by Heather Brewer
Late last year, New Mexico women began to break their silence and share stories of sexual harassment and sexual misconduct. For the first time, women, like me, were speaking out about the seedy side of New Mexico politics–from handsy elected officials to full-on sexual assault. We were finally being heard, and men were being held accountable. It seemed like things were beginning to change.
Nationally, men from both parties were leaving Congress and key political leadership positions. Time Magazine named the silence-breakers its “Person of the Year.” Time was definitely up.
Or was it?
Despite the feminist high-fives and the #metoo hashtags, real change may still be eluding us in New Mexico.
As stories of the frat-party atmosphere at the New Mexico Legislature broke last year, male legislators responded with surprise that these things were happening. Women legislators said little publicly. But, to their credit, legislators got to work writing a new sexual harassment policy for themselves.
Down the road in Albuquerque, the Democratic Party of New Mexico did the same, setting up mandatory sexual harassment training for candidates and senior campaign staff.
These actions signaled a shift from the stagnating status quo of sexual-harassment-as-accepted-behavior we had lived with for so long. But is it enough?
I appreciate that the Legislature and the party took action. But I question the impact these policies will have on actual behavior. Is it possible for the Legislature’s sexual harassment policy to be taken seriously when Sen. Michael Padilla, for whom the City of Albuquerque paid out hundreds of thousands of dollars for creating a sexually hostile workplace, sat on the dais, asked questions and offered input on the policy during the initial hearing?
Further, after the Legislative session wrapped up last month, news broke that five complaints were filed under the new policy, but no probable cause was found to pursue any of the complaints further. Really? No probable cause? I’m incredulous. I’m further incredulous that in the frenzy of a 30-day session these claims could have been given due consideration. Also, has anyone done the math? With five complaints in 30 days, that’s more than one complaint a week. While it’s good people are feeling comfortable coming forward, I don’t think congratulations are in order for a culture that produces complaints at such an alarming rate.
Additionally, can we take seriously the Democratic party’s bureaucratic call for sexual harassment training when they stayed quiet for too long as one of their own, now former Doña County Commissioner and party official John Vasquez, wracked up complaints and allegations faster almost than the media could keep up with? And what message is sent by allegations that Democratic Party Chair Richard Ellenberg tried to cover up harassment in the party?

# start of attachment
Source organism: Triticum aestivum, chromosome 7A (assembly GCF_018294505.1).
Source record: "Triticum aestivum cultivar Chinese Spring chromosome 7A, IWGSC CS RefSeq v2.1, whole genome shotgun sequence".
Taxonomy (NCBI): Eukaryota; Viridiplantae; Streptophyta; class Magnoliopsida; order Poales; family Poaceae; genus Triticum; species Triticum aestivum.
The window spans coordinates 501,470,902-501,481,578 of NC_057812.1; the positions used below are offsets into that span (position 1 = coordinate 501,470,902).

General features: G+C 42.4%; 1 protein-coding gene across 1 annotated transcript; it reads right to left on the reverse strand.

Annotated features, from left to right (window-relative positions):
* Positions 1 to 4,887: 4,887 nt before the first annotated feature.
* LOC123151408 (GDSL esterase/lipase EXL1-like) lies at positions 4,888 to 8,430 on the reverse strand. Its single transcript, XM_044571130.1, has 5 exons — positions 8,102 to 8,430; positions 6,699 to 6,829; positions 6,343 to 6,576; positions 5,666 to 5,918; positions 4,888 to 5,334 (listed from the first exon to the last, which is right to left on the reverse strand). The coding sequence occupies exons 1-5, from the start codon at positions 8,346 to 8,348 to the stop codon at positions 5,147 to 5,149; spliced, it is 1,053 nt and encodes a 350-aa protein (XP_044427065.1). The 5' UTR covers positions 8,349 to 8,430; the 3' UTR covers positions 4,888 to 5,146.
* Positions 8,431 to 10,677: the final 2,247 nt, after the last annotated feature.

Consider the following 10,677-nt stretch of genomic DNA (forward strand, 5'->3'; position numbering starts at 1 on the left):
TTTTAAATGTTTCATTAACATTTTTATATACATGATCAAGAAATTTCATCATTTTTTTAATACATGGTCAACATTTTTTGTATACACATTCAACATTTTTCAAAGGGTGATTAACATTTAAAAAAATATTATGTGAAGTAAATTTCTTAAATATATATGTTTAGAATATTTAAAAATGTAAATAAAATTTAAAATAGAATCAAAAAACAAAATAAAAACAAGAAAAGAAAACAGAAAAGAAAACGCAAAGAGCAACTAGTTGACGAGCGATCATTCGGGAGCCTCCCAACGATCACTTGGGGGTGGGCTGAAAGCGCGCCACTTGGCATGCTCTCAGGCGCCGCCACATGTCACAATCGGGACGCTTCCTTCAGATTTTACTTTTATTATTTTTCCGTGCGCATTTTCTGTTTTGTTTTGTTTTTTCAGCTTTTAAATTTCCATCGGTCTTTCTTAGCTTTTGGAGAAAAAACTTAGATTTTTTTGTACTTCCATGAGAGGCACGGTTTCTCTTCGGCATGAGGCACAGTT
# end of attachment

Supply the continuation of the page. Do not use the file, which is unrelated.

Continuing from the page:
We hear what you say, but that doesn’t keep us from seeing what you’re actually doing.
I appreciate that times have changed enough that Ellenberg quickly–if clumsily–apologized for any role he played in ignoring sexual harassment. Even more noteworthy, all of the Democrats in our Congressional delegation, in conjunction with Secretary of State Maggie Toulouse Oliver and state Rep. Angelica Rubio, spoke with one voice after that situation with the Party. They condemned sexual harassment as anathema to Democratic values, they recognized the power of the silence breakers, and, perhaps most importantly, they called for Vasquez to resign–which he did.
These are positive changes, but let’s not forget there is much more to do.
The fact is sexual harassment policies have been in place at institutions large and small for more than 30 years. They brought some recourse and some change. But those policies didn’t stop Harvey Weinstein, Matt Lauer or Roy Moore. They appear also not to have slowed down our own commander in chief.
And the policies didn’t protect women from these predators, nor did they make it safe for them to speak out. But, the Women’s March, the #MeToo movement, and the news that hundreds of women will be on the ballot seeking public office this year did.
The tidal wave of silence breakers and the disgraced predators left in their powerful wake started something big: Culture change.
Now we are at a pivotal juncture. It is not unlike the harrowing seconds after a kid on the playground stands up to a bully and everyone freezes in silence to see what comes next. Everyone’s eyes dart around looking for a sign, a signal as to how they should respond to this dramatic breach of long-held social norms. And that is the time when culture changes matters far more than policies.
Indeed, businesses in New Mexico, schools, LGBTQ community members, and people with disabilities are watching and waiting to see if their leaders really mean it this time. Will perpetrators actually be held accountable? Can victims finally tell their stories? Will everyone’s voices–even the marginalized–finally be heard?
I’m waiting too. I want to hear more from our delegation, the Legislature and my party. But I don’t want just words, I want action.
I remain optimistic, but I am not naïve. Culture change does not happen overnight. The silence-breakers have done their part. Now, it’s up to community leaders to show us if the changes are going to stick this time–or if the future will leave us with the de ja vous of another #MeToo or Anita Hill moment in 20 years.
Heather Brewer is a New Mexico-based Democratic political consultant. Follow her at @hbstrategiesnm